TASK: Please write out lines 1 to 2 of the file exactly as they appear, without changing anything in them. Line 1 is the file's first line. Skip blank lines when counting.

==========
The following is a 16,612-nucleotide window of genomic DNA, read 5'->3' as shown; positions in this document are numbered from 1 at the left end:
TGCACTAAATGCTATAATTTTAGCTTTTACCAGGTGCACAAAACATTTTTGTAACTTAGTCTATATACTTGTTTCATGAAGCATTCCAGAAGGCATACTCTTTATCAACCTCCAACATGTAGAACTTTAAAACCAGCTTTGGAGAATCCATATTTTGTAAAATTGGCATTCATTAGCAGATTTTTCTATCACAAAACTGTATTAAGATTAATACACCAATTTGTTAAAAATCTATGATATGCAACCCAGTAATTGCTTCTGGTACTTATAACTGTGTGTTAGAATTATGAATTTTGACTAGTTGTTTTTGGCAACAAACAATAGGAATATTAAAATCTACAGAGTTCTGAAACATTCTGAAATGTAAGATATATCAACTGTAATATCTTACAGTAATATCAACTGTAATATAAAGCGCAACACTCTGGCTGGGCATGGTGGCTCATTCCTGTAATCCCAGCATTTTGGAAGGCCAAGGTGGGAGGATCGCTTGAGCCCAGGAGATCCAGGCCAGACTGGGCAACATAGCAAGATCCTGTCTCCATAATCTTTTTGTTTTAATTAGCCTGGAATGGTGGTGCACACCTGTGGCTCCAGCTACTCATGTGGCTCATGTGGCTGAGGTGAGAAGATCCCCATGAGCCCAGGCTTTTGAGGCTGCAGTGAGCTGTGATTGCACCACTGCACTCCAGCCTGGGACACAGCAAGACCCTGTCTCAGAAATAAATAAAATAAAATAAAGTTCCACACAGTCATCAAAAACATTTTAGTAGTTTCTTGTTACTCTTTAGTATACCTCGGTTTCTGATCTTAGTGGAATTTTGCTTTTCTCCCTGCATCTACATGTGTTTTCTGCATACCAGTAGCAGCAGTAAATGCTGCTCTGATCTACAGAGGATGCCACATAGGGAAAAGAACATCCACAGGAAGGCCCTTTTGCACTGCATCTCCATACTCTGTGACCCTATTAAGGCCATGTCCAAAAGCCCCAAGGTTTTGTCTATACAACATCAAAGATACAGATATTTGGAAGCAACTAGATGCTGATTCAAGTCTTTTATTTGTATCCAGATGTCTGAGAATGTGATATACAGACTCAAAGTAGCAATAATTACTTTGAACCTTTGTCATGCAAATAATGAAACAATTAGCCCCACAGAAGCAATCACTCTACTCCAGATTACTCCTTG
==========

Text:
The following is a 16,612-nucleotide window of genomic DNA, read 5'->3' as shown; positions in this document are numbered from 1 at the left end:
TGCACTAAATGCTATAATTTTAGCTTTTACCAGGTGCACAAAACATTTTTGTAACTTAGTCTATATACTTGTTTCATGAAGCATTCCAGAAGGCATACTCTTTATCAACCTCCAACATGTAGAACTTTAAAACCAGCTTTGGAGAATCCATATTTTGTAAAATTGGCATTCATTAGCAGATTTTTCTATCACAAAACTGTATTAAGATTAATACACCAATTTGTTAAAAATCTATGATATGCAACCCAGTAATTGCTTCTGGTACTTATAACTGTGTGTTAGAATTATGAATTTTGACTAGTTGTTTTTGGCAACAAACAATAGGAATATTAAAATCTACAGAGTTCTGAAACATTCTGAAATGTAAGATATATCAACTGTAATATCTTACAGTAATATCAACTGTAATATAAAGCGCAACACTCTGGCTGGGCATGGTGGCTCATTCCTGTAATCCCAGCATTTTGGAAGGCCAAGGTGGGAGGATCGCTTGAGCCCAGGAGATCCAGGCCAGACTGGGCAACATAGCAAGATCCTGTCTCCATAATCTTTTTGTTTTAATTAGCCTGGAATGGTGGTGCACACCTGTGGCTCCAGCTACTCATGTGGCTCATGTGGCTGAGGTGAGAAGATCCCCATGAGCCCAGGCTTTTGAGGCTGCAGTGAGCTGTGATTGCACCACTGCACTCCAGCCTGGGACACAGCAAGACCCTGTCTCAGAAATAAATAAAATAAAATAAAGTTCCACACAGTCATCAAAAACATTTTAGTAGTTTCTTGTTACTCTTTAGTATACCTCGGTTTCTGATCTTAGTGGAATTTTGCTTTTCTCCCTGCATCTACATGTGTTTTCTGCATACCAGTAGCAGCAGTAAATGCTGCTCTGATCTACAGAGGATGCCACATAGGGAAAAGAACATCCACAGGAAGGCCCTTTTGCACTGCATCTCCATACTCTGTGACCCTATTAAGGCCATGTCCAAAAGCCCCAAGGTTTTGTCTATACAACATCAAAGATACAGATATTTGGAAGCAACTAGATGCTGATTCAAGTCTTTTATTTGTATCCAGATGTCTGAGAATGTGATATACAGACTCAAAGTAGCAATAATTACTTTGAACCTTTGTCATGCAAATAATGAAACAATTAGCCCCACAGAAGCAATCACTCTACTCCAGATTACTCCTTG